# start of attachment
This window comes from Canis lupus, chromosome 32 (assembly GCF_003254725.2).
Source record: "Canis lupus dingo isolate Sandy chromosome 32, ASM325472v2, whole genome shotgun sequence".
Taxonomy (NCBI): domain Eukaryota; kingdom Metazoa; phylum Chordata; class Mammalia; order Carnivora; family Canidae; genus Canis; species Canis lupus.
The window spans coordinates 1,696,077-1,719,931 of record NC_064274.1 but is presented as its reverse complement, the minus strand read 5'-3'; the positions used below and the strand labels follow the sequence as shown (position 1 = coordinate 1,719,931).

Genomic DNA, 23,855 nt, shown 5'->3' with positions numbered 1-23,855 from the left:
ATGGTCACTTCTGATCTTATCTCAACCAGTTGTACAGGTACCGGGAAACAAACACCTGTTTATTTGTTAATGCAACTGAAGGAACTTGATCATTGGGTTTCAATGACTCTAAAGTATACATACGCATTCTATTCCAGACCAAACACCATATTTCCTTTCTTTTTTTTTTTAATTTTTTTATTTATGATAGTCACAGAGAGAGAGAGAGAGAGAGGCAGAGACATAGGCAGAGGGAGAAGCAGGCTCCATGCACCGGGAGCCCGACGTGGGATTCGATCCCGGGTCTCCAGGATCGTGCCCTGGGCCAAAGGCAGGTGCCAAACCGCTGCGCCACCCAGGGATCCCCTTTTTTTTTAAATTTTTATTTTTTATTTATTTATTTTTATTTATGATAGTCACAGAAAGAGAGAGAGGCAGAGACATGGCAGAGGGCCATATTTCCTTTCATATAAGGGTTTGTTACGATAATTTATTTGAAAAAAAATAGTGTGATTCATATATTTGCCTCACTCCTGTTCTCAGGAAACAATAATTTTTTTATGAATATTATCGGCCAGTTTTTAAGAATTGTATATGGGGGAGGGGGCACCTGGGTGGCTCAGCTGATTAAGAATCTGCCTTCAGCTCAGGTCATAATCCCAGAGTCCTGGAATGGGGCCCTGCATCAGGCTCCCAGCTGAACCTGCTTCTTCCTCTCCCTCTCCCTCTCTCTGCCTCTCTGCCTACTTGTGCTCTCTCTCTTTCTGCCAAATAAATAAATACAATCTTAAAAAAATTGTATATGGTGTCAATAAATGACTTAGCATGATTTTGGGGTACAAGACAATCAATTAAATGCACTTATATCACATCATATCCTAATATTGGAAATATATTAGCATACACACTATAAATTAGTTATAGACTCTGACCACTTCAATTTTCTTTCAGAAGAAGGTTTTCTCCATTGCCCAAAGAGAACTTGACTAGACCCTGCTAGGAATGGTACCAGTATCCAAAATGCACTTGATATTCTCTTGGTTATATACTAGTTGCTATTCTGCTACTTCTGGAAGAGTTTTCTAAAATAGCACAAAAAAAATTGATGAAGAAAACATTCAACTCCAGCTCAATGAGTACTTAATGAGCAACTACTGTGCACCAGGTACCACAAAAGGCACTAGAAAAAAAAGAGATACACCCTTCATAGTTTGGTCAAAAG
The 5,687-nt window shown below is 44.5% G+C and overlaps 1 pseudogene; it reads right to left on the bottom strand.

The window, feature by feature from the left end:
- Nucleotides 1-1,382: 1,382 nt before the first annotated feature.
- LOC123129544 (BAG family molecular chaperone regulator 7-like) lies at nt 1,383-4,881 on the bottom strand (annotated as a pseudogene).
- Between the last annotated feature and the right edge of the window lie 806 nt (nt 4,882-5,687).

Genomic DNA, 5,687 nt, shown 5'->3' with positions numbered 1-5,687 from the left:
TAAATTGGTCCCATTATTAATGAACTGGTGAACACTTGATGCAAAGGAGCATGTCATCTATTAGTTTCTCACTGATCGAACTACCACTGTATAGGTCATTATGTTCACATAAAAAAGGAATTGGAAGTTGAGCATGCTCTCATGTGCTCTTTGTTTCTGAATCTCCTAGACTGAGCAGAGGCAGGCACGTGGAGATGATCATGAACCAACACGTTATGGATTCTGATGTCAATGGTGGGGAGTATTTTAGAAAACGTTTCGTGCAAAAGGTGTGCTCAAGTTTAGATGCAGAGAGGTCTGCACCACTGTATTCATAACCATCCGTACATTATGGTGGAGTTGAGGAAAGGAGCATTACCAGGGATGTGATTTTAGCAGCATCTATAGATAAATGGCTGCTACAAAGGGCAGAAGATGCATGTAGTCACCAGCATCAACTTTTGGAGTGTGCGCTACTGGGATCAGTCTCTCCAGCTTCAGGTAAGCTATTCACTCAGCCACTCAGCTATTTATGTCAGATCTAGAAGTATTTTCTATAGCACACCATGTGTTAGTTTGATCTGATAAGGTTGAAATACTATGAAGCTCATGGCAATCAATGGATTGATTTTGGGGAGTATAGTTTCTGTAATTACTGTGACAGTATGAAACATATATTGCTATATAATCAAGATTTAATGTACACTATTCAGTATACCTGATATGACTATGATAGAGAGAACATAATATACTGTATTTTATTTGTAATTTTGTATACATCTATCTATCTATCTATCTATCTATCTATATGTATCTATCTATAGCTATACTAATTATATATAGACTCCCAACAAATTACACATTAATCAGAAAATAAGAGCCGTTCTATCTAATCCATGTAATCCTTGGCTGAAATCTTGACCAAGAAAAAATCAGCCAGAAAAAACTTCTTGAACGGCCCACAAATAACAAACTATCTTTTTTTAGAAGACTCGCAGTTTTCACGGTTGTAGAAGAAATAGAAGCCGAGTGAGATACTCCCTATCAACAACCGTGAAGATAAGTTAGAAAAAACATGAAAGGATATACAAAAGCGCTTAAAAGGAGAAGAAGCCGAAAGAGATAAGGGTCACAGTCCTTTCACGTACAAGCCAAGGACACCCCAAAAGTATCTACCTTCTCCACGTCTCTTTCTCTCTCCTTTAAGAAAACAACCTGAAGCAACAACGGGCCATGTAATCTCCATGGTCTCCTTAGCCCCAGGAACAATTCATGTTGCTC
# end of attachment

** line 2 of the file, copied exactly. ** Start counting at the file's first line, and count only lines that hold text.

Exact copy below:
Source record: "Canis lupus dingo isolate Sandy chromosome 32, ASM325472v2, whole genome shotgun sequence".